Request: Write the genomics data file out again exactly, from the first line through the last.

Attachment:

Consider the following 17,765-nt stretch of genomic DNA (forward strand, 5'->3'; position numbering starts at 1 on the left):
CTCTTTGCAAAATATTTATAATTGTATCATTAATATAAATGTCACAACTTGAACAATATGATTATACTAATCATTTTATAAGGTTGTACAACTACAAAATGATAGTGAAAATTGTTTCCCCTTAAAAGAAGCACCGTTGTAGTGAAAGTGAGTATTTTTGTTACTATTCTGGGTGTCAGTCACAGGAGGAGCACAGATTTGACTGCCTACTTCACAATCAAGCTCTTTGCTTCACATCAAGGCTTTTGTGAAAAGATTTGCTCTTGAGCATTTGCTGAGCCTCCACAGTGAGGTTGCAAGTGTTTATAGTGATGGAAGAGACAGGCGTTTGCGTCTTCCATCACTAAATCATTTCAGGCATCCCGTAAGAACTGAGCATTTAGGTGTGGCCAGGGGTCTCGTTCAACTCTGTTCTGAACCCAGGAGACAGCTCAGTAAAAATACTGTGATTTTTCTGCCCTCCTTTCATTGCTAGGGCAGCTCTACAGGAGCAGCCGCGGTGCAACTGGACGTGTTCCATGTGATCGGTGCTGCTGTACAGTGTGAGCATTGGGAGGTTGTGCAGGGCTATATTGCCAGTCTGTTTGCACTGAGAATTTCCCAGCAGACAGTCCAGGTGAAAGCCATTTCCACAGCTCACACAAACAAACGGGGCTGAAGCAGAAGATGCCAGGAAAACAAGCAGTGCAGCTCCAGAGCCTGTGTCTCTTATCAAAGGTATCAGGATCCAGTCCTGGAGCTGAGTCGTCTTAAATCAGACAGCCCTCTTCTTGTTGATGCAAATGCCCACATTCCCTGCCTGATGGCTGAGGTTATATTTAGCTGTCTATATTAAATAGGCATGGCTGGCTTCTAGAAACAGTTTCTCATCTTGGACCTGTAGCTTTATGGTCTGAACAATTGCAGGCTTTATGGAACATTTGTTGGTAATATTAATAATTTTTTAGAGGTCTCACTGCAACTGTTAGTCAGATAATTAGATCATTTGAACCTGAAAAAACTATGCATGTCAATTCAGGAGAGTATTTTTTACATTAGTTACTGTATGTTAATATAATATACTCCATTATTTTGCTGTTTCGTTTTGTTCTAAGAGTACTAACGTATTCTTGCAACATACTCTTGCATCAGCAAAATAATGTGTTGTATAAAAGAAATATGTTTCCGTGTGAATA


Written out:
Consider the following 17,765-nt stretch of genomic DNA (forward strand, 5'->3'; position numbering starts at 1 on the left):
CTCTTTGCAAAATATTTATAATTGTATCATTAATATAAATGTCACAACTTGAACAATATGATTATACTAATCATTTTATAAGGTTGTACAACTACAAAATGATAGTGAAAATTGTTTCCCCTTAAAAGAAGCACCGTTGTAGTGAAAGTGAGTATTTTTGTTACTATTCTGGGTGTCAGTCACAGGAGGAGCACAGATTTGACTGCCTACTTCACAATCAAGCTCTTTGCTTCACATCAAGGCTTTTGTGAAAAGATTTGCTCTTGAGCATTTGCTGAGCCTCCACAGTGAGGTTGCAAGTGTTTATAGTGATGGAAGAGACAGGCGTTTGCGTCTTCCATCACTAAATCATTTCAGGCATCCCGTAAGAACTGAGCATTTAGGTGTGGCCAGGGGTCTCGTTCAACTCTGTTCTGAACCCAGGAGACAGCTCAGTAAAAATACTGTGATTTTTCTGCCCTCCTTTCATTGCTAGGGCAGCTCTACAGGAGCAGCCGCGGTGCAACTGGACGTGTTCCATGTGATCGGTGCTGCTGTACAGTGTGAGCATTGGGAGGTTGTGCAGGGCTATATTGCCAGTCTGTTTGCACTGAGAATTTCCCAGCAGACAGTCCAGGTGAAAGCCATTTCCACAGCTCACACAAACAAACGGGGCTGAAGCAGAAGATGCCAGGAAAACAAGCAGTGCAGCTCCAGAGCCTGTGTCTCTTATCAAAGGTATCAGGATCCAGTCCTGGAGCTGAGTCGTCTTAAATCAGACAGCCCTCTTCTTGTTGATGCAAATGCCCACATTCCCTGCCTGATGGCTGAGGTTATATTTAGCTGTCTATATTAAATAGGCATGGCTGGCTTCTAGAAACAGTTTCTCATCTTGGACCTGTAGCTTTATGGTCTGAACAATTGCAGGCTTTATGGAACATTTGTTGGTAATATTAATAATTTTTTAGAGGTCTCACTGCAACTGTTAGTCAGATAATTAGATCATTTGAACCTGAAAAAACTATGCATGTCAATTCAGGAGAGTATTTTTTACATTAGTTACTGTATGTTAATATAATATACTCCATTATTTTGCTGTTTCGTTTTGTTCTAAGAGTACTAACGTATTCTTGCAACATACTCTTGCATCAGCAAAATAATGTGTTGTATAAAAGAAATATGTTTCCGTGTGAATA